Massacre case dismissal foretold
It was as if some senators read an oracle on the fate of the civilian massacre case in Maguindanao, a Southern Philippines province, in November last year.
Though governments all over the world deplored the killings, which also took the lives of 32 journalists, the case has lost its momentum. From the time the government lodged murder and rebellion charges against the crime suspects three weeks after the gruesome murders, the legislators “prophesied” the case was doomed for dismissal.
And they were right.
About two weeks ago, (March 29, 2010) a Quezon City Regional Trial Court junked the case for lack of probable cause and ordered the release of Andal Ampatuan Sr., one of the main suspects in the massacre.
Judge Vivencio Baclig of Branch 77 also ordered the release of those who were equally accused, including Ampatuan Sr.’s son and Autonomous Region in Muslim Mindanao Governor Zaldy Ampatuan, Maguindanao Vice Gov. Datu Akmad Tato Ampatuan, Shariff Aguak Mayor Datu Anwar Ampatuan, and Datu Sajid Islam Ampatuan.
But freedom will have to wait for them until they can be cleared from all the cases lodged against them…if they get an acquittal at all.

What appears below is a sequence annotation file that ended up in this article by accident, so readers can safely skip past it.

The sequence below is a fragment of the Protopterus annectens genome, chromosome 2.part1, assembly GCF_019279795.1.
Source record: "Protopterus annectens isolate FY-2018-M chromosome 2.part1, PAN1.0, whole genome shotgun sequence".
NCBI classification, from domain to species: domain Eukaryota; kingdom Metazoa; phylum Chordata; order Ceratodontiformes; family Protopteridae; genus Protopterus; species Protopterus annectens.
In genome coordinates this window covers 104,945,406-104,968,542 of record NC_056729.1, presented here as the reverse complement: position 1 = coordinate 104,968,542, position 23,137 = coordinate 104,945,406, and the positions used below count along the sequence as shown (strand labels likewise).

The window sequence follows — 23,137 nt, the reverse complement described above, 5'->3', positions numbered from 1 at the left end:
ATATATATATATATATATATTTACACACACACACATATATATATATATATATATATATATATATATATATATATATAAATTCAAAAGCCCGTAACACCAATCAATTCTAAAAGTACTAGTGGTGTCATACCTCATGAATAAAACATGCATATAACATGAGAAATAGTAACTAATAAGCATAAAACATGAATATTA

They will have to stay behind bars as they also answer to multiple murder raps before Judge Jocelyn Solis-Reyes, also in Quezon City.
As early as December, 2009, senators have taken turns criticizing the government's decision to file murder and rebellion charges against the suspects.
They stressed the state was committing a mistake for filing rebellion charges because a lot of aspects in that kind of case were missing. Rebellion, they insisted, should be an open, organized and armed resistance to established government.
Some of them even said government had really intended to file a “wrong case” to allow the suspects to go scot-free as they were known to be staunch allies of President Gloria Macapagal Arroyo.
Quoting from the Philippine Penal Code, Senator Miriam Defensor Santiago, in a speech last year, defined the crime of rebellion as “rising publicly and taking arms against the Government for the purpose of removing from the allegiance to said Government or its laws, the territory of the Republic of the Philippines or any part thereof, or any body of land, naval, or other armed forces, or of depriving the Chief Executive or the Legislative, wholly or partially, of any of their powers and prerogatives.”
She went on to say that another existing law, Proclamation No. 1959, does not even claim there was a state of actual rebellion in the Ampatuan case. This, Santiago stressed, was by itself a fatal flaw.
What the Proclamation claims, she said, was that “heavily armed groups in the province of Maguindanao have established positions to resist government troops.”
“The Constitution does not impose the condition that heavily armed groups have established positions to resist. The Constitution imposes the condition that there is an actual rebellion. Thus, the Proclamation does not comply with the first condition,” the Senator added.
Santiago also said rebellion is a political offense, not a common crime. “The essence of rebellion is ideological motivation, meaning the advocacy that the existing government should be destroyed, by removing citizen allegiance.